It was weird to notice that particular mother looked at me with a very big grin. At first I though she was looking at someone behind me, but on checking a few times I realized it was in fact me who she was smiling at each time our eyes met.
It was a relay race in which primary schools participate each year, my youngest 10-year-old was in the girls’ team, and her also fifth-grader was in the boys’.
With all the people around and in between, and the races taking place and all, it was until almost the end of the event that I approached her, slowly and with some hesitation, of course.
As I got closer her smile grew bigger, as if she was proud of our kids, or happy to see me, or as if there was something else and she wanted to urgently tell me about it. And so she did.
As she began talking I realized it was in fact a strange yet beautiful occurrence my runs of late were a little bit different than before, and that such runs made me a better person in so many levels.
I’m a 51-year-old father of three. I’ve been running for health purposes since I was in university, and although I’ve never run any races competitively, I participate in a few each year, training throughout the seasons.
However, this year started a little bit differently: almost every time I was running on the street, there had been honking cars and/or cheering shouts coming from their insides. I obviously don’t identify the occupants going at such speeds, and don’t know whose cars those are, so all I have been able to do is wave back to them.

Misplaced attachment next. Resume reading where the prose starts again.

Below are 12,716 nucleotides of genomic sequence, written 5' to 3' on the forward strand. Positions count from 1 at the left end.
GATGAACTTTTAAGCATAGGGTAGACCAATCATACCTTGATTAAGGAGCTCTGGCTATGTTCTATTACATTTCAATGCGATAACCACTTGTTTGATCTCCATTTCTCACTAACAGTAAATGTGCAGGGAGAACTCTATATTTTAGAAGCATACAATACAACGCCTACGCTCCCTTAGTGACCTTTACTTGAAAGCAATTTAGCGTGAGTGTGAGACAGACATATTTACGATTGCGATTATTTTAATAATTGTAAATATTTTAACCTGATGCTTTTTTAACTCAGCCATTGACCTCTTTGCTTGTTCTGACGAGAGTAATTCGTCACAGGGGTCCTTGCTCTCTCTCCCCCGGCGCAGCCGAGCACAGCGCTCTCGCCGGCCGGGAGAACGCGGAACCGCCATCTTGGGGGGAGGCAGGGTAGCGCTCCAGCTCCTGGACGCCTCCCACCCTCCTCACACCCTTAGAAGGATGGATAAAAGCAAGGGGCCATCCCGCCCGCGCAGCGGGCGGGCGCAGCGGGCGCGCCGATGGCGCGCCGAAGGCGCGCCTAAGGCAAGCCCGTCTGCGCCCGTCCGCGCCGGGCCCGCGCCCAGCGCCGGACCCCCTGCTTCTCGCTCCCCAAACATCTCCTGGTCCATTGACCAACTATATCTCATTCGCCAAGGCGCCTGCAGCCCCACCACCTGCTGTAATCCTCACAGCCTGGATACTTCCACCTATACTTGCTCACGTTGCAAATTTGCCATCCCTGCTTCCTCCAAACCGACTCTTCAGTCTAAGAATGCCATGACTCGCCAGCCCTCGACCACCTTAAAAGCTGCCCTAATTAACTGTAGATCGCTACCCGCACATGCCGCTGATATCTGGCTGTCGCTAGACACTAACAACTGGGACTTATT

But I’m not waving alone, my 15-year-old has been with me on some of those runs. And that’s precisely why the cars honk, the cheering happens, and the happy shouts are produced. As this mother told me, it’s so beautiful -her words- to see a daughter run together with his dad.
It just struck me that, in fact, some of my happiest moments have been those when I’m running with my kids, for so many reasons. Such feeling is not related to watching -for instance- her long strides on beautiful, healthy legs, or admiring her soft, clean skin, or hearing her breathing in sync and then not in sync with mine. No.
It’s way beyond explanations.
I seize every opportunity I get to run with any of the three. I know in a matter of years the probabilities of still running together will be slim. So I am taking every chance to glance to my side and see a smaller (surely faster) loved one politely keeping or setting the pace.
This mother told me it’s something rarely if ever, seen, and she said that she would love to be able to see some other families do just that, hers included.
As she went on to say that the mere fact of seeing such pair running together made her day, I realized the winner on such occurrences is nobody else but yours truly.
Understand it or not, believe it or not, no medals would ever compare to what I’ve already won. VBG